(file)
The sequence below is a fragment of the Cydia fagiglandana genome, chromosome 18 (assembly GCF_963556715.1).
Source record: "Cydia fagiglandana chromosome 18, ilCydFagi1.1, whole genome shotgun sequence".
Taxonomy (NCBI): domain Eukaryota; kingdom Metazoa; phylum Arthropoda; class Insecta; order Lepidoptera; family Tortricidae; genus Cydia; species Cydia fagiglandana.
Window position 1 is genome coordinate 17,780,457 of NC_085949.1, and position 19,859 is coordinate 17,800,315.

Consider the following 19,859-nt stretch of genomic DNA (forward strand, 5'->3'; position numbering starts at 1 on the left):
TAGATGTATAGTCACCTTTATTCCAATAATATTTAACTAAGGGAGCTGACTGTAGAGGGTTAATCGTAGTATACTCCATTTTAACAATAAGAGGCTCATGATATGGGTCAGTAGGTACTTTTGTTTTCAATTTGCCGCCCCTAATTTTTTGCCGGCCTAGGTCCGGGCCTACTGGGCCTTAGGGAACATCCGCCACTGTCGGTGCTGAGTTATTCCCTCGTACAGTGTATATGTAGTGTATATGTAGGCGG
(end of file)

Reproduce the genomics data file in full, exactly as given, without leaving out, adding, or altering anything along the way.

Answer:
The sequence below is a fragment of the Cydia fagiglandana genome, chromosome 18 (assembly GCF_963556715.1).
Source record: "Cydia fagiglandana chromosome 18, ilCydFagi1.1, whole genome shotgun sequence".
Taxonomy (NCBI): domain Eukaryota; kingdom Metazoa; phylum Arthropoda; class Insecta; order Lepidoptera; family Tortricidae; genus Cydia; species Cydia fagiglandana.
Window position 1 is genome coordinate 17,780,457 of NC_085949.1, and position 19,859 is coordinate 17,800,315.

Consider the following 19,859-nt stretch of genomic DNA (forward strand, 5'->3'; position numbering starts at 1 on the left):
TAGATGTATAGTCACCTTTATTCCAATAATATTTAACTAAGGGAGCTGACTGTAGAGGGTTAATCGTAGTATACTCCATTTTAACAATAAGAGGCTCATGATATGGGTCAGTAGGTACTTTTGTTTTCAATTTGCCGCCCCTAATTTTTTGCCGGCCTAGGTCCGGGCCTACTGGGCCTTAGGGAACATCCGCCACTGTCGGTGCTGAGTTATTCCCTCGTACAGTGTATATGTAGTGTATATGTAGGCGG